David Jones, Chief Market Strategist of Capital.com

There’s seldom been a dull moment for the British pound over the last 18 months. The pound/US dollar (GBP/USD) exchange rate started 2017 around the 1.21 mark and ended the year at 1.35.  An 11% rise in one year is an impressive one in the foreign exchange markets – but since mid-April of this year, GBP/USD has dropped from 1.44 to almost 1.30 at the end of June, a near 10% slide.

There have been a couple of factors here – disappointment regarding the lack of a UK interest rate rise so far has been one, and the ongoing apparent lack of progress in Brexit discussions is never far from traders’ minds.  But has this run of pessimism been overdone? It looks like the second half of 2018 could be much better for sterling’s fortunes.

There’s a saying in markets that “all of the news is in the price” – and it could be argued that we are at (or at least getting near) to that point now.  It does feel as if the last two months have seen an ongoing slew of negative news for the pound – and this has pushed it lower against various other currencies.  But when sentiment hits an extreme, as it arguably has at the moment, that’s when we have to start thinking that all bets have been placed and further negative news is not going to push the market lower.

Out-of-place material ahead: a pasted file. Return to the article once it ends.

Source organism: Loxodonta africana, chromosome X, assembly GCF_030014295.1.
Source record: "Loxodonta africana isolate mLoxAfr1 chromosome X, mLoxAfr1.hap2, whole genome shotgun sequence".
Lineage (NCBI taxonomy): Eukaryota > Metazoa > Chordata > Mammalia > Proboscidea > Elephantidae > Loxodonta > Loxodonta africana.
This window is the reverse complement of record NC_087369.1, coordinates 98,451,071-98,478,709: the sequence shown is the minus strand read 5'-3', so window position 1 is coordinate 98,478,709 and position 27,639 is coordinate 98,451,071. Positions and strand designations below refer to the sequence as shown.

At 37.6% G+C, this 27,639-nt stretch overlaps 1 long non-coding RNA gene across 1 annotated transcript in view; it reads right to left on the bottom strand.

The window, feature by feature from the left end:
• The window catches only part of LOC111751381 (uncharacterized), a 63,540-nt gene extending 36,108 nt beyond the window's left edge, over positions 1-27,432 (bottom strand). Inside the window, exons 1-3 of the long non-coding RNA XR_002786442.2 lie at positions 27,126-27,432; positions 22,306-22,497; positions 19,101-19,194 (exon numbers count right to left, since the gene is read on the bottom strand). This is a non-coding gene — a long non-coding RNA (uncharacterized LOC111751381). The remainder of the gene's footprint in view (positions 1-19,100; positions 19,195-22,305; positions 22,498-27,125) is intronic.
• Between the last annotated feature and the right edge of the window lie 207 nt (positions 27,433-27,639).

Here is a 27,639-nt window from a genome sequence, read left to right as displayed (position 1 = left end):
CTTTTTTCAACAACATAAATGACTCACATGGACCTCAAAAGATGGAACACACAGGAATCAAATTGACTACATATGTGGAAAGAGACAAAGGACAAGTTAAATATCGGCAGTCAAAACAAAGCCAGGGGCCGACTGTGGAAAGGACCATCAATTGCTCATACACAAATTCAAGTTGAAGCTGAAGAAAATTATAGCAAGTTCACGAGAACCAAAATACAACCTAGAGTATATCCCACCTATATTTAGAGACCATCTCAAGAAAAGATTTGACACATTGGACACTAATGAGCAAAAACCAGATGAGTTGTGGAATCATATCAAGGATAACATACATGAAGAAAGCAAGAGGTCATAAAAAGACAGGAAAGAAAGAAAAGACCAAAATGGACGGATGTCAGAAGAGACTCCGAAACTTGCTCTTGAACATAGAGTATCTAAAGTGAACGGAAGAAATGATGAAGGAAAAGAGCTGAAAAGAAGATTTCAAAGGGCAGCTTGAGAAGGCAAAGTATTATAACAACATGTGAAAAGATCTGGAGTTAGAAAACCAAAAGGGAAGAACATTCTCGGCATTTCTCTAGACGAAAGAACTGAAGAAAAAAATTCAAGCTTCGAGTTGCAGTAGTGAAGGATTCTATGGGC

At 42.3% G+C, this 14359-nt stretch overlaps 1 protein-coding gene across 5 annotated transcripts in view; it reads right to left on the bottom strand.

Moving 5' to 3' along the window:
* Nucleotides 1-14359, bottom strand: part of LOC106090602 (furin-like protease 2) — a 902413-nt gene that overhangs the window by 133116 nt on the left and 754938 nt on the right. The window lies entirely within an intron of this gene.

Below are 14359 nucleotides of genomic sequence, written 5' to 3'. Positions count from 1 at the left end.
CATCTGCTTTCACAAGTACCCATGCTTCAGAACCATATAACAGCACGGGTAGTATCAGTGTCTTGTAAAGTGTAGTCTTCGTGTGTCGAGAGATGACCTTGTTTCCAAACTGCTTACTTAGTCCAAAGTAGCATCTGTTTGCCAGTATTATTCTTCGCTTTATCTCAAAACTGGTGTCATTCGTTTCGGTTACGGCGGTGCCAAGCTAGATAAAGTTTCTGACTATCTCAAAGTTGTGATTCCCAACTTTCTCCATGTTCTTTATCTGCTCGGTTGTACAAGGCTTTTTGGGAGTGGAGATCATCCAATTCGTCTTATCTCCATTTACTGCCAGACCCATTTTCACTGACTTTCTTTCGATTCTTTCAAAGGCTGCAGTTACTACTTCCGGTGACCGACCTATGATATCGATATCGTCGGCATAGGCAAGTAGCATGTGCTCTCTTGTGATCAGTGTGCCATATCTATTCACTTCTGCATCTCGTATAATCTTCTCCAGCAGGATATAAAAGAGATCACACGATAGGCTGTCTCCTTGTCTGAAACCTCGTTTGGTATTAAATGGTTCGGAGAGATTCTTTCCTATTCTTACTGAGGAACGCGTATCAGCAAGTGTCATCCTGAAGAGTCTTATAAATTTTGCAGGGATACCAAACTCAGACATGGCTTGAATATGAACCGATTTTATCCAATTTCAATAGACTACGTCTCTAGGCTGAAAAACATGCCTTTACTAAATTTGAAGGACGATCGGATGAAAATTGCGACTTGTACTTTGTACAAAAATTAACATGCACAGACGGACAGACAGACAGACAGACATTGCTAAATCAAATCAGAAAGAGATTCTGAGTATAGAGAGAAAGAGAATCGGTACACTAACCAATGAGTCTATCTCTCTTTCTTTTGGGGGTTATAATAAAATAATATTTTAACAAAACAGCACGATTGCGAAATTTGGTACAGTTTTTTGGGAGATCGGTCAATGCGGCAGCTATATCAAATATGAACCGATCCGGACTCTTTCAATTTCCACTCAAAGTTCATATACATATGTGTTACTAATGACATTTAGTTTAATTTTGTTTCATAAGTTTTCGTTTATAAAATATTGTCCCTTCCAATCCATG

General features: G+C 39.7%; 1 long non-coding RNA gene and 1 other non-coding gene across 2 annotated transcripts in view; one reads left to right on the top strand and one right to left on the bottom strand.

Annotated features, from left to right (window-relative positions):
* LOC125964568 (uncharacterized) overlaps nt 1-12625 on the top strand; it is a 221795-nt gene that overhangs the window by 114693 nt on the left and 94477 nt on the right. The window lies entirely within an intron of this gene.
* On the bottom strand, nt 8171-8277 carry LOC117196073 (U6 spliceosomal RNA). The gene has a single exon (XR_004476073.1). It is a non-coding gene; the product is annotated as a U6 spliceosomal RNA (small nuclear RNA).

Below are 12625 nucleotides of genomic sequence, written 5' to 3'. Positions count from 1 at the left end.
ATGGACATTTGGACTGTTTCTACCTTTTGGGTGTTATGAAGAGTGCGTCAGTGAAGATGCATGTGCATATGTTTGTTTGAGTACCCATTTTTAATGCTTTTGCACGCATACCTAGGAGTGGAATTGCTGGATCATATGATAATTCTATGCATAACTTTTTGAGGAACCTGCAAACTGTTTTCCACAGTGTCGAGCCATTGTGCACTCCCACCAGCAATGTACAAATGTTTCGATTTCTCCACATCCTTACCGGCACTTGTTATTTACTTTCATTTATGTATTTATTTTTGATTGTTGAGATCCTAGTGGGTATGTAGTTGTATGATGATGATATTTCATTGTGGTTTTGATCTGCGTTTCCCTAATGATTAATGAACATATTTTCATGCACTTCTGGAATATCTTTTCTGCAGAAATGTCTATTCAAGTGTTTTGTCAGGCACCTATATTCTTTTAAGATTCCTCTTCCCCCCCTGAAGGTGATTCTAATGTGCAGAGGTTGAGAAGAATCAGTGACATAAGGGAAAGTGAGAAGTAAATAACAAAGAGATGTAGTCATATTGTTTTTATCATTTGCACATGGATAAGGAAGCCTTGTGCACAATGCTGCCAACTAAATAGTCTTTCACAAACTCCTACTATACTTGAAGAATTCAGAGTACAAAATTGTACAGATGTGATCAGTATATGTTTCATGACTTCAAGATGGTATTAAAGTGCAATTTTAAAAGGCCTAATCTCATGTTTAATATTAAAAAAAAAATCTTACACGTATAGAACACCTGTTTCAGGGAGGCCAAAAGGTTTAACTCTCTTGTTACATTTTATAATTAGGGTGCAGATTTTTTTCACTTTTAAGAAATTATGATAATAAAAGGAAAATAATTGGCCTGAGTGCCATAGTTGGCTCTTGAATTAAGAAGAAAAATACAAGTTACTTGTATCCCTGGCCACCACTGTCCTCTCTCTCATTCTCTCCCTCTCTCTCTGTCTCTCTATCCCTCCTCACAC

Admittedly it is only a couple of days since the slide for GBP/USD has stopped in that 1.30 area, so any optimism now may be a little on the early side. But the news at the end of June showed that the UK economy grew at a faster rate than was broadly expected in the first quarter of 2018.   This has clearly caused some of the more pessimistic to revise their views for the British currency. It may be some time before we see the 2018 GBP/USD highs of 1.44 reached again, but don’t be surprised if the 1.30 level marks something of a line in the sand.  These stronger economic numbers also increase the chances of a rate rise from the Bank of England in August, which would traditionally be expected to give a boost to the currency.  The last week of June could finally have marked an end to what has felt like a never-ending flow of negative news for the pound.

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